What makes an expert?
This morning I was at the gym taking a swim. I was in a lane next to a kid, maybe 12-13 years old, who was getting coached by a young woman. As a former collegiate water polo player and high school swim coach, I noticed the woman’s coaching methods were not working for this kid. She wasn’t offering anything constructive to fix his form, and I thought to myself, “You’re doing it wrong.”
Being good at something does not necessarily make you an expert. As my husband and I watched my beloved Golden State Warriors take on the Cavs in the NBA finals, my husband mentioned how weird it was that Mark Jackson was commentating on the game. Just the year earlier he was coaching the team, and he was mediocre at best (he did, however, lead the Warriors to the playoffs for the first time in 17 years, but he also had the Splash Brothers). Jackson was a great player, but as a coach, he couldn’t lead his time to the finals. As a coach, he was doing it wrong.
Using sports analogies got me thinking: what make a planner an expert? Planners generally go to planning school where they learn about common issues, and learn strategies to solve these issues by applying planning theories. Does getting an “A” in an Economic Development class mean you’re an expert? Robert Moses and Pruitt-Igoe have shown that past “experts” did it wrong. A planner that knows a lot about planning theory and was academically successful is NOT an expert. Planning, to be successful, takes a team. We rely on community members, city staff and officials, and motivated stakeholders and community leaders. Much like Steph Curry needs Clay Thompson to be the Splash Brothers and Steve Kerr has effectively used all the players on his team, planners need a team of people, which should include other planners, to be successful. Expertise comes from a broad understanding of issues and the exchange of ideas for possible solutions.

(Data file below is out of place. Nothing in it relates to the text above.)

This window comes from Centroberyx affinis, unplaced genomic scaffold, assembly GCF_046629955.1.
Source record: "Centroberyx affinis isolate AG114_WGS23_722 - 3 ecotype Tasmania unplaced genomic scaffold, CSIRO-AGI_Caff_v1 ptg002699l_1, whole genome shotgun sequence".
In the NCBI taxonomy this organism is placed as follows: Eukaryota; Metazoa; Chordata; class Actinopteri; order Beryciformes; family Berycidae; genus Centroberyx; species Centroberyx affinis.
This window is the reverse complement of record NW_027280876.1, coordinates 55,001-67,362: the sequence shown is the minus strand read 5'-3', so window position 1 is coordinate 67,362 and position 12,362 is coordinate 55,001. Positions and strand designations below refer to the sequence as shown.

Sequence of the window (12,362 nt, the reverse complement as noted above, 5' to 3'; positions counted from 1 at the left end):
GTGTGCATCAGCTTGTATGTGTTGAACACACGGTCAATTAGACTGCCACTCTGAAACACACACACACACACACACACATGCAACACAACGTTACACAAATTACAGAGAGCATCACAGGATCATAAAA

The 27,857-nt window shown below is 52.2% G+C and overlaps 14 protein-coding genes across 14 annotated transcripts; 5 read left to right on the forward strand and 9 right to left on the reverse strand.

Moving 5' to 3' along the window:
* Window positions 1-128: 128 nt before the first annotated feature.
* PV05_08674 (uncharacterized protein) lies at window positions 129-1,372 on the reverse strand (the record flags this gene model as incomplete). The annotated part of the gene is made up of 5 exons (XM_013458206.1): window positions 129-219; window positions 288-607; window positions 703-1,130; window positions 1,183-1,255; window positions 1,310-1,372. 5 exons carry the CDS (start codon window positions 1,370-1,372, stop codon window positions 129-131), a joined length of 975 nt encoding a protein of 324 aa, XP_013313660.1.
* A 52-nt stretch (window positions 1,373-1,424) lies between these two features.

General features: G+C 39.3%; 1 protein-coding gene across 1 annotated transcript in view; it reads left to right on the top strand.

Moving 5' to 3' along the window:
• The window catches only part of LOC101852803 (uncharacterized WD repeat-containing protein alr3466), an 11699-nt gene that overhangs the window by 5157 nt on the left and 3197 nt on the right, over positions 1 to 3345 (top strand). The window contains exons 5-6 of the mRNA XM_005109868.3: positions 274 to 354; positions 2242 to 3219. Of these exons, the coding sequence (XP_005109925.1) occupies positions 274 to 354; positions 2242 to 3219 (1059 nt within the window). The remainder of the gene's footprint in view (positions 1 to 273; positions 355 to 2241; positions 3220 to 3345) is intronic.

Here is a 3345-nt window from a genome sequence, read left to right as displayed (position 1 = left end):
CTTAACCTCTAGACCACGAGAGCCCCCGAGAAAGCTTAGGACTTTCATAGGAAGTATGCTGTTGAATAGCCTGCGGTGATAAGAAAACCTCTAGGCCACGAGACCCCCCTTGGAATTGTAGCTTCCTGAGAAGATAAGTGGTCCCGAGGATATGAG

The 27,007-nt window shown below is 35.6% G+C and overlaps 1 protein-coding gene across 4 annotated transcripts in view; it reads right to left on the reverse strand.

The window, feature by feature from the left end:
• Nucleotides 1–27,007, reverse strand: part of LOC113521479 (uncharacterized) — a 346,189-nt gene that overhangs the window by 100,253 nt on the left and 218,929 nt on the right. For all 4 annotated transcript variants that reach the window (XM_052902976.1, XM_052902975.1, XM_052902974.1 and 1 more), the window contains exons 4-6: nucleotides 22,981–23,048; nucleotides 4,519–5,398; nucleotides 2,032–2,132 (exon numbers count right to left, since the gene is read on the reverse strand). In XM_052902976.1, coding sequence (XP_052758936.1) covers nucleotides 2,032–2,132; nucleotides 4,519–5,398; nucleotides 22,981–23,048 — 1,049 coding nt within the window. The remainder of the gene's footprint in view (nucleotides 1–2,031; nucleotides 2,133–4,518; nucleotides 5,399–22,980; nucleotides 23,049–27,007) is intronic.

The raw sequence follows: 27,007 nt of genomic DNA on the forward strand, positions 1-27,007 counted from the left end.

The swim coach at the gym should have watched how other coaches work with different swimmers. She should have consulted with the kid’s parents to understand the best way to communicate with him. She cannot be a good coach without having a community of people helping her understand what coaching techniques could make this specific boy a good swimmer. Similarly with planning, without out a community-based approach that combines known planning strategies, we could not be considered experts; we’d be doing it wrong.
And on that note:
I have two kids under the age of 4, so with the recent bout of super cold weather, I have been watching more than my fair share of “family movies”. These include the usual Disney hits as well as several films featuring the Muppets that I have now seen dozens of times. This past Sunday, as I sat cutting up hotdogs into bite size portions, The Muppets rendition of We Built This City came on. As an urban planner, I have always found this song amusing, but never given the concept much thought. For some reason, as I watched Beaker chirp in fear as he ran from a vacuum in tune with the music, I realized that building a city on rock ‘n’ roll would probably be a horrible idea.
Knee Deep in Something
The song is from the Starship album Knee Deep in the Hoopla (No I am not a total ‘80s nerd, I googled this), but it is more likely that the band’s Rock ‘n’ Roll City would be knee deep in something else. If hanging out with some of my musically-inclined friends has taught me anything, “rockers” are not the most reliable at anticipating needs of others beyond the next round of beer (at best). Building a city on rock ‘n’ roll would undoubtedly result in a reactive (not proactive) approach to infrastructure development with roads, water, and sewer going in wherever the next band decides to drop its gear. As Rock ‘n’ Roll City grows, insufficient capital improvement funding and capacity issues would likely result in frequent boil water alerts and a not-so-attractive riverfront where an overburdened combined sewer system found its course (“One pipe should do it right? Yeah, let’s go jam”).
Diversity is an Asset